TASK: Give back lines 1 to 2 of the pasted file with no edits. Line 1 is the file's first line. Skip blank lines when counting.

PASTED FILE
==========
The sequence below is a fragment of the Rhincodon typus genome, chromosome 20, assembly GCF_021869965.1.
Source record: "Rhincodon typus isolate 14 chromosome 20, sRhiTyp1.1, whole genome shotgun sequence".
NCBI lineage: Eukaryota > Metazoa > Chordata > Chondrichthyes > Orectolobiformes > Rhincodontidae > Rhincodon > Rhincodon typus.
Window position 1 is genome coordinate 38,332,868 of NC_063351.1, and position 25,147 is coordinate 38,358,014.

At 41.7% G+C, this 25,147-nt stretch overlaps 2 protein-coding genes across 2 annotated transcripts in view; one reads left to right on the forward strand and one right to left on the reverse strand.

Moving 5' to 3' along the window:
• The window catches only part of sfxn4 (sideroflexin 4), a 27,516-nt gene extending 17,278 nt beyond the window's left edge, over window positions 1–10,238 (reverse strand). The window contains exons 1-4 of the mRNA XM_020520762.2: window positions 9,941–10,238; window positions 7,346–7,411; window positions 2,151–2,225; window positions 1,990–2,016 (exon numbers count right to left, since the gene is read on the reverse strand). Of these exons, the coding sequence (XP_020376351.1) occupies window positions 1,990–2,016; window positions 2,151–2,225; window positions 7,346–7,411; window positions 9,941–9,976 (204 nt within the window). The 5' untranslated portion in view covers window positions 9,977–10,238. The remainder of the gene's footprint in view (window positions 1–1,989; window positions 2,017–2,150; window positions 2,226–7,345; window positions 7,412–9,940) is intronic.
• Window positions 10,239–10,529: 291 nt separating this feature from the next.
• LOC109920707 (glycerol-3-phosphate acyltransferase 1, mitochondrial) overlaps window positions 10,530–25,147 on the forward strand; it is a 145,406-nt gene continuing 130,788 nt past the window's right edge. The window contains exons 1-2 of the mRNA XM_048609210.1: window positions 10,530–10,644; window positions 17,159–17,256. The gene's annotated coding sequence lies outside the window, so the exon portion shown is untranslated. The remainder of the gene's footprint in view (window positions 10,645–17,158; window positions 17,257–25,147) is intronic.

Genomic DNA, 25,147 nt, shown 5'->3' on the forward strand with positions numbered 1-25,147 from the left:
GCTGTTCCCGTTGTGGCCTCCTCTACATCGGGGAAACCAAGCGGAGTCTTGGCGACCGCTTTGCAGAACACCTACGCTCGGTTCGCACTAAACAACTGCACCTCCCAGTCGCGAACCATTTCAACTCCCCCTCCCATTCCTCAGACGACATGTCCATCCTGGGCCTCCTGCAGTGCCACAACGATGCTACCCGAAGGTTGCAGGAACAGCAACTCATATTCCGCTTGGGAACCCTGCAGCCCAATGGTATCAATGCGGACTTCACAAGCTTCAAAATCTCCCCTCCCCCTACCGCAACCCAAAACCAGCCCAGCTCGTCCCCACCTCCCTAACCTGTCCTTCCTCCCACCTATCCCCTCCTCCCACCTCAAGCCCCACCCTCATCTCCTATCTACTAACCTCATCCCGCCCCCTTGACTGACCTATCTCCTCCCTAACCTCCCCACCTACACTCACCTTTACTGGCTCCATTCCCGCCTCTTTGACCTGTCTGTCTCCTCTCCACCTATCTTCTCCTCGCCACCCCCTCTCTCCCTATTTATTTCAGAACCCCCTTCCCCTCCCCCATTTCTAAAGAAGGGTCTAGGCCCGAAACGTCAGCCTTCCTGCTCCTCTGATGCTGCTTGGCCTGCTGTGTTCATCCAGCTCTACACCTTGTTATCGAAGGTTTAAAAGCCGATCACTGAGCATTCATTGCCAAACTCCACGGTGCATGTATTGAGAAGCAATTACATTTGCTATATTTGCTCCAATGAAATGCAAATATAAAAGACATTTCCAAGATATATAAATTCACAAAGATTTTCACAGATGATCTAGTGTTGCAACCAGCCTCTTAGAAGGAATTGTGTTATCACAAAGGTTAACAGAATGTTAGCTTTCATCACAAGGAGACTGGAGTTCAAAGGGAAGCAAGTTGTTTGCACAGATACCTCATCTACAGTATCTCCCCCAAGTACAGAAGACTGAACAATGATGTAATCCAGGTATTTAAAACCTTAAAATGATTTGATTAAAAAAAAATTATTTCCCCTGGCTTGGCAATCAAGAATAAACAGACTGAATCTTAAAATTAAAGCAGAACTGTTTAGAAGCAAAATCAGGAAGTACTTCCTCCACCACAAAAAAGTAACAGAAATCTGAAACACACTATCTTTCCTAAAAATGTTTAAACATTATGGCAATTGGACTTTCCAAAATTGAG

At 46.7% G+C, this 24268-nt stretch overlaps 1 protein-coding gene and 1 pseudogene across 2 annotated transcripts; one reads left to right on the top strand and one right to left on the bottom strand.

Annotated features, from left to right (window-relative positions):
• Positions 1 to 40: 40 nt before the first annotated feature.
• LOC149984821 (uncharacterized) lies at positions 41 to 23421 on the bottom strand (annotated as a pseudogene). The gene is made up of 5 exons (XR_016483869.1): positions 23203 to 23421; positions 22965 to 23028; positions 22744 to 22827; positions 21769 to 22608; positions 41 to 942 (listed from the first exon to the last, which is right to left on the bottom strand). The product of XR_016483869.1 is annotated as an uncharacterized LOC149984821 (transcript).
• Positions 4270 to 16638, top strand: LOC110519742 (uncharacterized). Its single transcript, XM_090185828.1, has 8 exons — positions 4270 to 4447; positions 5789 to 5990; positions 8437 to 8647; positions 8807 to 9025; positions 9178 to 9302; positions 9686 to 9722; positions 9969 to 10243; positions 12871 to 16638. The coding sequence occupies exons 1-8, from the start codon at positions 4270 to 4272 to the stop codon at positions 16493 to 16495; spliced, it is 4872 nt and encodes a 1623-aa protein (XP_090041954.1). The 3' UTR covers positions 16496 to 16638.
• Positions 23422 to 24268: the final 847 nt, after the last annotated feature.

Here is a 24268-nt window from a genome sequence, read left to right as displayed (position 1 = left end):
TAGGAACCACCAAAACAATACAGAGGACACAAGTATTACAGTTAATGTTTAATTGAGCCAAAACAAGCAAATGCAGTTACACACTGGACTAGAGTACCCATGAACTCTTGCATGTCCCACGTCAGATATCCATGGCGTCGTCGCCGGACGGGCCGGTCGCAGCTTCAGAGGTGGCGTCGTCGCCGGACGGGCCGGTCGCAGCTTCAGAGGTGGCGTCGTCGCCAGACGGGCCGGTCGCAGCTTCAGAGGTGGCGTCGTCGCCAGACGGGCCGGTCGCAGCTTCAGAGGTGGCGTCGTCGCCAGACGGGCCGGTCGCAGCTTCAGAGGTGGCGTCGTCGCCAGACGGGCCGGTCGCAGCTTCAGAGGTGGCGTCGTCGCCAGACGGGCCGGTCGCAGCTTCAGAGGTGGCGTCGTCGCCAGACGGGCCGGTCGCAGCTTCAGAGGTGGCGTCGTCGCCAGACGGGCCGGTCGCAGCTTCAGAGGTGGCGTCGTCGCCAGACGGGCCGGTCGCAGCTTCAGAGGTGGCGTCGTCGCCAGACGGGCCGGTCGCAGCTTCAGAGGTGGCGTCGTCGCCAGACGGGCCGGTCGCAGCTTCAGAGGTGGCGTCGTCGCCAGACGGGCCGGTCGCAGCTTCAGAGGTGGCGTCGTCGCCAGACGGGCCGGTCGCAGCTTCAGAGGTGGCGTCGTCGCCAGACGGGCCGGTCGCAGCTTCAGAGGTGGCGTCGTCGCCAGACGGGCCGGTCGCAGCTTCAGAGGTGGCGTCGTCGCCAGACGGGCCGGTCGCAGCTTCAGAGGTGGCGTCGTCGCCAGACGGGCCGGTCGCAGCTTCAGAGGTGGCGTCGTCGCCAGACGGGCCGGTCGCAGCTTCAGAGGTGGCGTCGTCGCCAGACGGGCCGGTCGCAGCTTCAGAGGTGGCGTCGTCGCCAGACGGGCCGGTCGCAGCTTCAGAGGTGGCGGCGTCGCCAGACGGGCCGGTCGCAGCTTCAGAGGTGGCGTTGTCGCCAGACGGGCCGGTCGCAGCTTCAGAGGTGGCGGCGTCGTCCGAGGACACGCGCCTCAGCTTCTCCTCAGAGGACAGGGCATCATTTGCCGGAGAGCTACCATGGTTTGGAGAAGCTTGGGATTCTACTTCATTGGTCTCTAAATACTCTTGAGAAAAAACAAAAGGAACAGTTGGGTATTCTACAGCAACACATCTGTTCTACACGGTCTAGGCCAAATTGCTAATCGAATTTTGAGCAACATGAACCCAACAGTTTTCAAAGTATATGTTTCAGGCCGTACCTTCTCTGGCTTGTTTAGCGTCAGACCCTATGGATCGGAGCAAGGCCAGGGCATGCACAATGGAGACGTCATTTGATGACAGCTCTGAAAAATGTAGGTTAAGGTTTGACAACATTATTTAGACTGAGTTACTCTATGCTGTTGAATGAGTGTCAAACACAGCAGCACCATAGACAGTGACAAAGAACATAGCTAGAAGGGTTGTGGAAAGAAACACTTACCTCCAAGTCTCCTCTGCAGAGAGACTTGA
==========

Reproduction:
The sequence below is a fragment of the Rhincodon typus genome, chromosome 20, assembly GCF_021869965.1.
Source record: "Rhincodon typus isolate 14 chromosome 20, sRhiTyp1.1, whole genome shotgun sequence".